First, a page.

Respiratory physiotherapy refers to the exercises and techniques we use to facilitate patients with chronic respiratory problems. It is known that patients with chronic respiratory diseases face severe breathing problems, even when trying to make small and easy movements. In addition to the stress of success that overpowers them in every effort, we can easily understand not only the physical but also the psychological condition in which they face.
Respiratory Physiotherapy Goals:
There are mainly three (3) goals for Respiratory Physiotherapy:
1) Improvement of pulmonary ventilation
2) Increased resistance in patients with reduced respiratory capacity
3) The clearance of bronchial passage
Respiratory physiotherapy – Techniques
The therapist is asked to apply the techniques of respiratory physiotherapy in daily clinical practice, knowing that:
A) There is ‘Scientific evidence’ for the effectiveness and improvement techniques by pulmonary ventilation and the reduction of respiratory project research.
B) For the treatment of bronchial techniques- because all instruments for measuring bronchial clearance are not sufficient- the effectiveness of the techniques are questioned scientifically.
The decision on the choice of technique chosen by the physiotherapist depends on many factors such as patient history, clinical picture, laboratory testing, the time available and the ability of the patient but mainly is based on the goal we want to achieve at that particular moment for that patient.
It is important for the physiotherapist to know whether the technique which he decides to implement is more efficient, costs less time and money, as well as more understandable and easily implemented by the patient himself, for the long term use.
Most techniques used during physical therapy, achieve not only one goal (eg bronchial cleaning), but two or more (eg bronchial cleansing and increased lung volume simultaneously).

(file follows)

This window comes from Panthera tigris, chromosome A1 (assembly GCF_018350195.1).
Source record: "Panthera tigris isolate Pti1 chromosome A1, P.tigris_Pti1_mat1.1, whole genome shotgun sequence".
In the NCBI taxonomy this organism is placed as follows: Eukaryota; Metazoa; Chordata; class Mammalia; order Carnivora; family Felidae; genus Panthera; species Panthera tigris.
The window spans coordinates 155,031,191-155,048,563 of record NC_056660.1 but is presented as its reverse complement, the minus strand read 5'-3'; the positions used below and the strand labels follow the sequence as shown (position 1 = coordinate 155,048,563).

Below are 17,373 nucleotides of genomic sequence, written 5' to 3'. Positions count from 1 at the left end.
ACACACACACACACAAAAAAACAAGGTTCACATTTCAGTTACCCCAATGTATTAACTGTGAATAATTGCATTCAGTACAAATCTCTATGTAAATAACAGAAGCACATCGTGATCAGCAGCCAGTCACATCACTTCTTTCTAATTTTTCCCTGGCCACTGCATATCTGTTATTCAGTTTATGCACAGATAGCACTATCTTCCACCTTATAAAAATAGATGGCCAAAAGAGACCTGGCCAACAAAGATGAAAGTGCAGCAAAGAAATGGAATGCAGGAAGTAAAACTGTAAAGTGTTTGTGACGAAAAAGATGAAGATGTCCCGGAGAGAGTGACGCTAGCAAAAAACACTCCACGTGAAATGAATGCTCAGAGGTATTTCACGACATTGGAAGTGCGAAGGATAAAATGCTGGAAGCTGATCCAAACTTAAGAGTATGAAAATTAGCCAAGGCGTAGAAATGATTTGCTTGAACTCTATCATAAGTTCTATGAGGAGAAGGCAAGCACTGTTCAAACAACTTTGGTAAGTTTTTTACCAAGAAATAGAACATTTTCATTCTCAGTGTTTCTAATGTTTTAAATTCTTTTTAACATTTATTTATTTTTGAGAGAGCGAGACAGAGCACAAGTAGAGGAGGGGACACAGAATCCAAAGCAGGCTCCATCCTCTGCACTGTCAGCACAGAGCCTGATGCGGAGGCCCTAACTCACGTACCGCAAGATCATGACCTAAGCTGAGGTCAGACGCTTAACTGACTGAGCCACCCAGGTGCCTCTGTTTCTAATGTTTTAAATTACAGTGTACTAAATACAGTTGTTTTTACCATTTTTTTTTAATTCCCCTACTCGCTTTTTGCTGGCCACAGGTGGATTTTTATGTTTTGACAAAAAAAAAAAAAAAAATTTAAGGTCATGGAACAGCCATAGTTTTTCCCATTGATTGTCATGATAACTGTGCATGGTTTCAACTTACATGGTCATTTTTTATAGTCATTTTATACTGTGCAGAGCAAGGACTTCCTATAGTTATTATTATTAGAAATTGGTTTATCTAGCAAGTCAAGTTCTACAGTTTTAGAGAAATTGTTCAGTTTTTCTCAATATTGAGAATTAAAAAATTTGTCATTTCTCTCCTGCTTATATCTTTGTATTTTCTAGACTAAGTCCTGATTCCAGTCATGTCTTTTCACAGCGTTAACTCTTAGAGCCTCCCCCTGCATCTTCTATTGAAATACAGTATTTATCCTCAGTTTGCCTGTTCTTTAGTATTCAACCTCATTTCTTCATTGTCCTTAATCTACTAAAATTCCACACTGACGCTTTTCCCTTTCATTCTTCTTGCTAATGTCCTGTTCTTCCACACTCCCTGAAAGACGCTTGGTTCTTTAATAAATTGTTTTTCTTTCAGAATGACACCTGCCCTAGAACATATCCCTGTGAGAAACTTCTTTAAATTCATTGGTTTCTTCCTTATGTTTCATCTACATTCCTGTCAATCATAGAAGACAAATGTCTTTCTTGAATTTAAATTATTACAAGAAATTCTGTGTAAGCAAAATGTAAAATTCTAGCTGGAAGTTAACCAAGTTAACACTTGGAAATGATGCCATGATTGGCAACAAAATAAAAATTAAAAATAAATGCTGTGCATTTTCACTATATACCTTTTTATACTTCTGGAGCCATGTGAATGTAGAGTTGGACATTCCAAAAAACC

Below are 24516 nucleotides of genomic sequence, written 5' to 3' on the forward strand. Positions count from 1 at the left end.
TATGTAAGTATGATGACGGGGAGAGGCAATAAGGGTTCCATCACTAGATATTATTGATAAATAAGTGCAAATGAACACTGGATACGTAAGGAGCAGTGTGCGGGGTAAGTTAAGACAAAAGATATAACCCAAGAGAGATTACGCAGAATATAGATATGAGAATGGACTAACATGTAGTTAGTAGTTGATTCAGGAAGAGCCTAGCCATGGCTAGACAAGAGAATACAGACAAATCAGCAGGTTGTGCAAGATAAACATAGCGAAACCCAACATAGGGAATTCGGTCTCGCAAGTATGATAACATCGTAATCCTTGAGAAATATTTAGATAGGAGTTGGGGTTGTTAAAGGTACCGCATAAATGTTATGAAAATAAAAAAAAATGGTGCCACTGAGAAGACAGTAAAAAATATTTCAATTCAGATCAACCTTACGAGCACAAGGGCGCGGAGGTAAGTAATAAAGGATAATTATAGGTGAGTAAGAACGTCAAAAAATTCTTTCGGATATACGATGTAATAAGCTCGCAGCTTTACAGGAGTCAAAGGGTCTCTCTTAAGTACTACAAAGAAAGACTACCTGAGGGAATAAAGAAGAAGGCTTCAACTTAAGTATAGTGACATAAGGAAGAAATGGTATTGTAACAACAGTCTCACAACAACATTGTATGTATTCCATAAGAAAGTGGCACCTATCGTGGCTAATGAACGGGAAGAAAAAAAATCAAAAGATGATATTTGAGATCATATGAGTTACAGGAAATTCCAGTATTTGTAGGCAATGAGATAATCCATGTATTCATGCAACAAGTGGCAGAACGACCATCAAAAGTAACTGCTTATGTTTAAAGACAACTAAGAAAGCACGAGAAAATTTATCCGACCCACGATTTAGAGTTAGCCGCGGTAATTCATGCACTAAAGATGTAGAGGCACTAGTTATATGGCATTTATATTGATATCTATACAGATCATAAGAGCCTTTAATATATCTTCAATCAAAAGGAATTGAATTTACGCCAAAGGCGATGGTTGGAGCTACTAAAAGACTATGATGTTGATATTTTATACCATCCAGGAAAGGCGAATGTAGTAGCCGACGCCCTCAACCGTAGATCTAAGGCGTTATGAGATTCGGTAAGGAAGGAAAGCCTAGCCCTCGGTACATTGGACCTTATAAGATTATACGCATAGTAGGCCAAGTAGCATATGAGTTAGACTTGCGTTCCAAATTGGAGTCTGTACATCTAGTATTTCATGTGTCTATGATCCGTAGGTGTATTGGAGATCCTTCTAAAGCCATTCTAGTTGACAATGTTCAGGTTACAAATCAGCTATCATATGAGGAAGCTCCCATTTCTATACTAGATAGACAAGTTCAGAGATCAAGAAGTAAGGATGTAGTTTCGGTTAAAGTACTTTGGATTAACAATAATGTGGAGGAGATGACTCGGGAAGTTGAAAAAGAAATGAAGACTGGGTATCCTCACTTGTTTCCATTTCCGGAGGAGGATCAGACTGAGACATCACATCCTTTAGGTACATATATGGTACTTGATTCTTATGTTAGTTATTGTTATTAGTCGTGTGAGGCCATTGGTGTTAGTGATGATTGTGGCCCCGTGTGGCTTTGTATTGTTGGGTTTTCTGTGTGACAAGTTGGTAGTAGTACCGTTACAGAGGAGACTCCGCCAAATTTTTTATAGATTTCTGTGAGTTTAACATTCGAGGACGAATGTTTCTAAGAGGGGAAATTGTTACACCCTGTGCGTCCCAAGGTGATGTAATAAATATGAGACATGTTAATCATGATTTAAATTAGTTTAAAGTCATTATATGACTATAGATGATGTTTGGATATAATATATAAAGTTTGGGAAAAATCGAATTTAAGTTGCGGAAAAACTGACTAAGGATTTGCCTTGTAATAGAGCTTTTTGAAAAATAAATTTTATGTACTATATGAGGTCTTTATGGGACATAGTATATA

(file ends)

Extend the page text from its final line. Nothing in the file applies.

These techniques are:
- Correct patient placement to the appropriate position.
With the proper position of the patient from supine to sitting and gradually to standing position, the lung volume capacity is increased, and as a result the flow of “oxygen” to the body airways changes.
- Exercises for controlled breathing
We teach the thoracic breathing, abdominal breathing and a combination of both. In this way we achieve synchronization of the movements of the chest and abdomen, increasing lung capacity and reducing the dead space.
- Application of positive airway pressure in the body
This treatment is applied using various oxygen devices and achieves a temporary increase in lung capacity and improved oxygen exchange.
- Strengthening of the respiratory muscles
To strengthen the respiratory muscles, the intensity of exercise should be large enough to achieve a result, the duration should reach 30 minutes and the frequency should be up to 3 times a week.
- Bronchial drainage with gravity and handling
Using gravity we can have small effects on bronchial clearance, while we get much better results when we apply vibrations and hit the back and the chest of the patient who in turn are placed in various positions.
- Forced exhalation technique
By Coughing we remove foreign bodies or mucus from the upper airways. So in cases where the patient cannot cough, we adopt special techniques such as shortness of breath combined with vibration shock, help the bronchial passage to clear.
- Autogenous drainage
It is the combination of abdominal breathing along with chest expansion exercises that improves bronchial clearance and lung cleansing